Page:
Monday, June 06, 2005

What's wrong with Kos?
I like Kos. Some people have problems with him because they think he's grown too big and is eclipsing the smaller bloggers or because of his famous temper. Neither of those bother me. I would rather be bigger blogger myself, but I don't believe the biggest sites are stealing all of the sunlight. I think his temper is part of his voice and I agreed with his famous "mercenaries" comment. But--and you knew this paragraph was leading to a "but"--over the last couple days I saw something in his outbursts that I had never noticed before.

Friday, Carol Darr of something called the Institute for Politics, Democracy, and the Internet at George Washington University managed to get under his skin in her comments to the Federal Election Commission on proposed rules for the internet. This is an issue of interest to all political bloggers and the Kos team have been right at the front since the beginning. So Kos has strong feelings on this matter. In the course of taking apart one of Darr's points, Kos said:
Make no mistake, this attempt by Ms. Darr is just the latest by academic pinheads to degrade the role of citizens in the media space.


These campus blogethicists like Carol Darr at IPDI love to pontificate about the harm that bloggers cause their precious profession, even as they fail to understand that bloggers are, in huge part, a response to the failings of their profession. So they pontificate from their ivory towers, oblivious to the excesses and failures of "legitimate" journalists around them.

Last night he fired back at some readers who complained about a tacky ad that ran on the site over the weekend. The ad, for a reality show, featured large-breasted, wet women wrestling.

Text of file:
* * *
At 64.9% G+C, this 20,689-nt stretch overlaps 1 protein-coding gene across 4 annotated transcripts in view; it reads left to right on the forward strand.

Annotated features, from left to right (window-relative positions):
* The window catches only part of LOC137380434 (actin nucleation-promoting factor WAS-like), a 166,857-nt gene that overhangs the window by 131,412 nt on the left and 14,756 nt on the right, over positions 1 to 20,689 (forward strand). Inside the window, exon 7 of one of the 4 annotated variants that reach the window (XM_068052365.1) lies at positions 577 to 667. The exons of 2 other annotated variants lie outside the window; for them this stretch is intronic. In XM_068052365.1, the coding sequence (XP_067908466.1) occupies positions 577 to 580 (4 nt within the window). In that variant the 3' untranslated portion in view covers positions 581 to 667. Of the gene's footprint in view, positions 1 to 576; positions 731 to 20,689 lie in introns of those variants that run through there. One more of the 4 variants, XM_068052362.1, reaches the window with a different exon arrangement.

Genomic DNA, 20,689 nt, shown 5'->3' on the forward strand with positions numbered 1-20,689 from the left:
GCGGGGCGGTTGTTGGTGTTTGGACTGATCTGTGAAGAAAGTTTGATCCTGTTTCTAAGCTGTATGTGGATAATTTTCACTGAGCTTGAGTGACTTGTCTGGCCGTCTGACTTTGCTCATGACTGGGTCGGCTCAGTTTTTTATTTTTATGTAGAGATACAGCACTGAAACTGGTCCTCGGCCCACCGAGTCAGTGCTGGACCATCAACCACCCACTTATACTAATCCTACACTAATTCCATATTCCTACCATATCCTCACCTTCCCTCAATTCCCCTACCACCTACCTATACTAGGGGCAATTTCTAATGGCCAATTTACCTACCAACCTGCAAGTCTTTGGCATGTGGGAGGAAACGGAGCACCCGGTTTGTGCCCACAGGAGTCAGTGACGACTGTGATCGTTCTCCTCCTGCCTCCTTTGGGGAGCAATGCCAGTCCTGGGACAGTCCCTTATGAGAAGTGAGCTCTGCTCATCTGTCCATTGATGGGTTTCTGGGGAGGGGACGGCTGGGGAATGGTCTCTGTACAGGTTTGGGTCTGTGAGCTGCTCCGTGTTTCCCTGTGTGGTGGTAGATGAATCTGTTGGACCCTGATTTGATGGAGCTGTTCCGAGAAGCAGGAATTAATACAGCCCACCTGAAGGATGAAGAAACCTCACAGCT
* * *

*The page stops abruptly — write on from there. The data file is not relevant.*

But I am not Lieberman. I won't sit there and judge pop culture and act as gatekeeper to what I think is "appropriate", and what isn't.

And I certainly won't let the sanctimonious women's studies set play that role on this site.

To be fair, Kos somewhat apologised for the last shot:
It's a fair critique, and duly noted. I stand by everything else written, which is offensive enough to some people as is. But I honestly didn't mean to smear anyone who has ever taken a women's studies course, or majored or minored or gotten an advance degree in it. Just what is, to me, a small, extremist set looking for signs of female subjugation under every rock. So yeah, a poor choice of words that cast the net far too wide to cover the people that have, in fact, pissed me off.

In both cases, Kos reacted with the passion of a parent defending his children from assault, the children being blogging in general and Daily Kos in particular. That's understandable. And, as I said, that very passion is one of the things that makes Kos Kos.

Let's ignore the content of both issues and just look at the words he uses when he lashes out: "academic pinheads," "pontificate from their ivory towers," the "women's studies set." This kind of language is the stuff we hear every day from Rush Limbaugh and Bill O'Reilly. These are classic stereotypes of right-wing populism. When looking for a bludgeon, why does he grab anti-intellectualism and anti-education?

Once again, I'm not taking a side in either of the issues that brought on these outbursts and I want to be sure to give him all credit due for understanding that the latter was "a poor choice of words." But it worries me that his first instinct was to choose those words. Many of the people on his side are "academic pinheads." Some might even be in Women's Studies. Hasn't he read his Horowitz? Doesn't he know that academia is, to a person, a bunch left-leaning socialists?

I'll joke, but this isn't a light issue for me. If his critics had been non-white would his first instinct have been to launch ethnic slurs? No! Of course not. So why the anti-intellectualism?

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